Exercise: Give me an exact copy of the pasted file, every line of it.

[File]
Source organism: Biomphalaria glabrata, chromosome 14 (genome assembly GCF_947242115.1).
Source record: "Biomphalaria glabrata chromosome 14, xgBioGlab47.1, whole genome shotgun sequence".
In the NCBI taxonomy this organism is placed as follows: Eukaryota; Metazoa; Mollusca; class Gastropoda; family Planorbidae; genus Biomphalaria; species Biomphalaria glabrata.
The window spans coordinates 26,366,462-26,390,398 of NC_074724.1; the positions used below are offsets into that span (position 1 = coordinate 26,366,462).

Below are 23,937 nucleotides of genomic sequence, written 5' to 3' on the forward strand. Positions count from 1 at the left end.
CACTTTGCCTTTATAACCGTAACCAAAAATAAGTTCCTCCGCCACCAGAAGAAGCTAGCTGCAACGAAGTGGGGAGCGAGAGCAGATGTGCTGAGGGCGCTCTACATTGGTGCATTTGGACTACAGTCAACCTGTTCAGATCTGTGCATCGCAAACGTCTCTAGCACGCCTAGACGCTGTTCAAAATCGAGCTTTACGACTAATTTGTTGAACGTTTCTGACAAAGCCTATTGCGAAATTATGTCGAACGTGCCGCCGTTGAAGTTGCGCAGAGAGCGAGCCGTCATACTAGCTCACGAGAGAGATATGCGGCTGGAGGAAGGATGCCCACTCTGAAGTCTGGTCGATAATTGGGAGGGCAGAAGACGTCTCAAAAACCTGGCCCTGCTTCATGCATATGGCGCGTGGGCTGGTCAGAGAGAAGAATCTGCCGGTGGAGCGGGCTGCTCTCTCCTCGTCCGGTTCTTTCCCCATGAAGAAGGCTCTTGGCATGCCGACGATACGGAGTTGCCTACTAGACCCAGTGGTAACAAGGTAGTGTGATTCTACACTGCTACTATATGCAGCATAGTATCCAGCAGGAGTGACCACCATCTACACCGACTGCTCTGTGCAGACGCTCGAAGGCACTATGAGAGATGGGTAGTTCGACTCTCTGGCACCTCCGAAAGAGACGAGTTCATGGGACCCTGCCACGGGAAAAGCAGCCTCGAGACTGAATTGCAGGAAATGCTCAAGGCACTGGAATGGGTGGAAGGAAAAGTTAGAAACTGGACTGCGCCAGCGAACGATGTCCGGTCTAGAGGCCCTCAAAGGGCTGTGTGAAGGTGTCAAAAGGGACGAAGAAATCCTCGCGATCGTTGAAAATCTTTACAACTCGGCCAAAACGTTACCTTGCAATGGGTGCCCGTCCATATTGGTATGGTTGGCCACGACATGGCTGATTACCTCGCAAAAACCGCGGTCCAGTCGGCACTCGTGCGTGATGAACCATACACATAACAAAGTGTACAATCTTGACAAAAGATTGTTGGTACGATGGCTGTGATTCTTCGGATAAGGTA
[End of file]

Source organism: Biomphalaria glabrata, chromosome 14 (genome assembly GCF_947242115.1).
Source record: "Biomphalaria glabrata chromosome 14, xgBioGlab47.1, whole genome shotgun sequence".
In the NCBI taxonomy this organism is placed as follows: Eukaryota; Metazoa; Mollusca; class Gastropoda; family Planorbidae; genus Biomphalaria; species Biomphalaria glabrata.
The window spans coordinates 26,366,462-26,390,398 of NC_074724.1; the positions used below are offsets into that span (position 1 = coordinate 26,366,462).

Below are 23,937 nucleotides of genomic sequence, written 5' to 3' on the forward strand. Positions count from 1 at the left end.
CACTTTGCCTTTATAACCGTAACCAAAAATAAGTTCCTCCGCCACCAGAAGAAGCTAGCTGCAACGAAGTGGGGAGCGAGAGCAGATGTGCTGAGGGCGCTCTACATTGGTGCATTTGGACTACAGTCAACCTGTTCAGATCTGTGCATCGCAAACGTCTCTAGCACGCCTAGACGCTGTTCAAAATCGAGCTTTACGACTAATTTGTTGAACGTTTCTGACAAAGCCTATTGCGAAATTATGTCGAACGTGCCGCCGTTGAAGTTGCGCAGAGAGCGAGCCGTCATACTAGCTCACGAGAGAGATATGCGGCTGGAGGAAGGATGCCCACTCTGAAGTCTGGTCGATAATTGGGAGGGCAGAAGACGTCTCAAAAACCTGGCCCTGCTTCATGCATATGGCGCGTGGGCTGGTCAGAGAGAAGAATCTGCCGGTGGAGCGGGCTGCTCTCTCCTCGTCCGGTTCTTTCCCCATGAAGAAGGCTCTTGGCATGCCGACGATACGGAGTTGCCTACTAGACCCAGTGGTAACAAGGTAGTGTGATTCTACACTGCTACTATATGCAGCATAGTATCCAGCAGGAGTGACCACCATCTACACCGACTGCTCTGTGCAGACGCTCGAAGGCACTATGAGAGATGGGTAGTTCGACTCTCTGGCACCTCCGAAAGAGACGAGTTCATGGGACCCTGCCACGGGAAAAGCAGCCTCGAGACTGAATTGCAGGAAATGCTCAAGGCACTGGAATGGGTGGAAGGAAAAGTTAGAAACTGGACTGCGCCAGCGAACGATGTCCGGTCTAGAGGCCCTCAAAGGGCTGTGTGAAGGTGTCAAAAGGGACGAAGAAATCCTCGCGATCGTTGAAAATCTTTACAACTCGGCCAAAACGTTACCTTGCAATGGGTGCCCGTCCATATTGGTATGGTTGGCCACGACATGGCTGATTACCTCGCAAAAACCGCGGTCCAGTCGGCACTCGTGCGTGATGAACCATACACATAACAAAGTGTACAATCTTGACAAAAGATTGTTGGTACGATGGCTGTGATTCTTCGGATAAGGTA